Tuesday, March 13, 2018
Joyce Radice of the University of Tennessee School of law has exposed as untrue the myth that juvenile records do not interfere with with life opportunities as juveniles become adults. Prof. Radice argues that juvenile records are much more easily accessible than most realize. The full article, published with Georgetown Law Journal, Vol. 106 No. 2 (2018) may be found here. The abstract reads:
The proliferation of adult criminal records and their harmful impact on people with convictions has received growing attention from scholars, the media, and legislators from both sides of the political aisle. Much less attention has been given to the far-reaching impact of juvenile delinquency records, partly because many people believe that juvenile records are not public, especially after a juvenile turns eighteen. That common notion is a myth.
This Article addresses that myth and adds to both the juvenile justice ad collateral consequences literature in four ways. First, The Juevenile Record Myth illuminates the variety of ways states treat juvenile records - revealing that state confidentiality, sealing, and expungement provisions often provide far less protection that than those terms suggest. Although juvenile delinquency records are not as publicly accessible as adult records, their impact is felt well beyod a juvenile's eighteenth birthday. No state completely seals juvenile delinquency records from public view or expunges them. Some states even publish juvenile records online, and almost all permit some degree of public access.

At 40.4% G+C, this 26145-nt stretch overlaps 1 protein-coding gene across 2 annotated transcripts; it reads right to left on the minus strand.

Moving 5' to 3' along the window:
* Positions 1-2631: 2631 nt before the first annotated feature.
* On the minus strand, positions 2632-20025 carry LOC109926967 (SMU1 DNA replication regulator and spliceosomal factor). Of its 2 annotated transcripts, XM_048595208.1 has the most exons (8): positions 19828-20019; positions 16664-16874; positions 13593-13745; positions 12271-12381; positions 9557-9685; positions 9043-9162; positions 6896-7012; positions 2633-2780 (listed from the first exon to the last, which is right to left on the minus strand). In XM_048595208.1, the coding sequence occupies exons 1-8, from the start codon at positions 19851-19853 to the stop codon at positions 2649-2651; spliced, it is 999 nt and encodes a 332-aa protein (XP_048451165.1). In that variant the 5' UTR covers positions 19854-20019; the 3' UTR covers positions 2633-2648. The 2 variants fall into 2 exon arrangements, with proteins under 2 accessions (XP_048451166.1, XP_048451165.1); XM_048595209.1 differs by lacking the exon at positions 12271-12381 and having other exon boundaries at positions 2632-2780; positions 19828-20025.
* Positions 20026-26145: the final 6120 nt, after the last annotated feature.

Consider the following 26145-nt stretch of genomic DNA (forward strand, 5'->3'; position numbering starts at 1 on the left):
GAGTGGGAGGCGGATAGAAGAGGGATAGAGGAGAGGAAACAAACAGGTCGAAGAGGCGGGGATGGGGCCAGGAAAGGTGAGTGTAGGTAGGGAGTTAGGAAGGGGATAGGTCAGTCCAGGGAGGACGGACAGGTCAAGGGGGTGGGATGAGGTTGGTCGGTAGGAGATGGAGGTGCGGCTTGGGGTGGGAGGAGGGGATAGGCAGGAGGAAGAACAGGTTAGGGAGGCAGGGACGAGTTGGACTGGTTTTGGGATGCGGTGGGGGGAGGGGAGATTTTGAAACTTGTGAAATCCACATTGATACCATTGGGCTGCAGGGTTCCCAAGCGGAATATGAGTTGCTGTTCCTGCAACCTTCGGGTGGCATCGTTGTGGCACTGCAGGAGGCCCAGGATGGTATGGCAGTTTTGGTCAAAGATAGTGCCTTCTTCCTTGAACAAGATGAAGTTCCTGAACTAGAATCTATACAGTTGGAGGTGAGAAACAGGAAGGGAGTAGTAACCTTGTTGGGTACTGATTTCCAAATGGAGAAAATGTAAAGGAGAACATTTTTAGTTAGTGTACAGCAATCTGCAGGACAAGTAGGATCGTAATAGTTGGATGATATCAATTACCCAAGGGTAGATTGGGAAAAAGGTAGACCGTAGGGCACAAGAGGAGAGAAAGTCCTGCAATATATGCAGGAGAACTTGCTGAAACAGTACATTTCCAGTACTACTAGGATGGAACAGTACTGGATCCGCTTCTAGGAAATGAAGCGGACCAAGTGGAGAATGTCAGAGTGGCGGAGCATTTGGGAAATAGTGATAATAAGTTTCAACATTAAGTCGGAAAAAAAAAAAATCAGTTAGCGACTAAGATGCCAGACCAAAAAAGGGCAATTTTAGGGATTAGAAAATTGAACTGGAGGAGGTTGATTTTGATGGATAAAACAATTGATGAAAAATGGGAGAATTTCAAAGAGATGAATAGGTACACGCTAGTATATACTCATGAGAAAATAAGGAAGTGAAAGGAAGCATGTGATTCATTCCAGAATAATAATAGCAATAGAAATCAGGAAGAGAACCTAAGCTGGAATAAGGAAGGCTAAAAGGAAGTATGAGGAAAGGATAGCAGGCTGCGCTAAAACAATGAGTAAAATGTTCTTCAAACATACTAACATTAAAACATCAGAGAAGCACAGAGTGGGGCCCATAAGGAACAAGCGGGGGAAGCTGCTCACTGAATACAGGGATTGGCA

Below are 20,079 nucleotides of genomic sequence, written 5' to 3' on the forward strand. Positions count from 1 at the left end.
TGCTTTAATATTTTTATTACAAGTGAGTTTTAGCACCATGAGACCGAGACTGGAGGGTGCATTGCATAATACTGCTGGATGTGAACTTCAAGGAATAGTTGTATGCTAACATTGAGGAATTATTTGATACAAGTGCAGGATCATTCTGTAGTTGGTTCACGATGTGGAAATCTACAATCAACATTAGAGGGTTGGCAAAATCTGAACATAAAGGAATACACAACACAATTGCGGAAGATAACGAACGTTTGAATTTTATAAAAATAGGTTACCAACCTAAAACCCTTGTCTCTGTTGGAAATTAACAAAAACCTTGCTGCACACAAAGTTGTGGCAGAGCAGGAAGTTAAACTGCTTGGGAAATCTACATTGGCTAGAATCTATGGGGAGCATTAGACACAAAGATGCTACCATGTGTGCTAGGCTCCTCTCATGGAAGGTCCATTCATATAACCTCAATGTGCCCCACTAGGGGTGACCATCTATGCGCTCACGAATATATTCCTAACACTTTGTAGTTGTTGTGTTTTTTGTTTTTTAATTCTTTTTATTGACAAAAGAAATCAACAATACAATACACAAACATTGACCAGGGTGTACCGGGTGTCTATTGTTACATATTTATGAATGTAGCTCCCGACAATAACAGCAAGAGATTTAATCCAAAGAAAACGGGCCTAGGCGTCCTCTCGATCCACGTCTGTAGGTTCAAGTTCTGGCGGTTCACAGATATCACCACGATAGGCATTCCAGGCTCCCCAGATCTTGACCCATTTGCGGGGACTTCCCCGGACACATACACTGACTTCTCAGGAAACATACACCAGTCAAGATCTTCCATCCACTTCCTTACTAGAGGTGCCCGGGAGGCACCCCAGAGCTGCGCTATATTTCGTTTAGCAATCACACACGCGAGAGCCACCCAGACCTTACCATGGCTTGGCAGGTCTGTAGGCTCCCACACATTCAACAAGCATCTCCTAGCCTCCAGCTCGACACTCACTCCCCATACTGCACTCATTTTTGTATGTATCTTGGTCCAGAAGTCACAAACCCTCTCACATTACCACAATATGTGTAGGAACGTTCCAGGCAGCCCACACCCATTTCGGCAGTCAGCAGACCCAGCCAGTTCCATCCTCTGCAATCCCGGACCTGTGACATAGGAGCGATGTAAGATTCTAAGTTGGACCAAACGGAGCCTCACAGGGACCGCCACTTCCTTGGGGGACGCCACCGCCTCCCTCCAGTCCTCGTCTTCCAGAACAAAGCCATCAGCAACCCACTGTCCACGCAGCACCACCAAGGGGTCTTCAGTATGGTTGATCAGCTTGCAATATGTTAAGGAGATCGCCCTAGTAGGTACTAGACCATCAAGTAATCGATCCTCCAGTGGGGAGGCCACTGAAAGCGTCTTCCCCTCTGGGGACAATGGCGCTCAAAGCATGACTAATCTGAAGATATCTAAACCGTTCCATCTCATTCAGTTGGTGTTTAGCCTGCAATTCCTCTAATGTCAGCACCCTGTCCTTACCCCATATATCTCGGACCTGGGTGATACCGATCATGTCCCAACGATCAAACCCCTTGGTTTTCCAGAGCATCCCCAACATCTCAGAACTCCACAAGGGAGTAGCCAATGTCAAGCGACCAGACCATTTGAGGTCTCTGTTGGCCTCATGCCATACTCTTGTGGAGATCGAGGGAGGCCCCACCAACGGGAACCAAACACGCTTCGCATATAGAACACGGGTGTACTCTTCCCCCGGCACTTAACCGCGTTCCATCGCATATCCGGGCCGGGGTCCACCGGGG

Second, this Article provides the first comprehensive analysis of the crucial role of nondisclosure provisions in eliminating the stigma of a juvenile record. Now that colleges, employers, state licensing agencies, and even landlords are increasingly asking about juvenile delinqency charges and adjudications, the confidentiality, sealng and expungement protections that do exist, will be significantly undermined unless states allow juveniles with records not to disclose them. Third, using recent literature on juvenile brain development and the recidivism research of criminologists, The Juvenile Record myth presents new arguments for why juvenile delinquency records should not follow a juvenile into adulthood - and why the state's obligation to help rehabilitate juveniles (an obligation typically recognized in a state's juvenile code) should extend to restricting access to juvenile records. Finally, Prof. Radice argues for a comprehensive and uniform approach to removing the stigma of a juvenile record through a combination of robust confidentiality, expungement, sealing, and non-disclosure statutes to facilitate a juvenile's reintegration.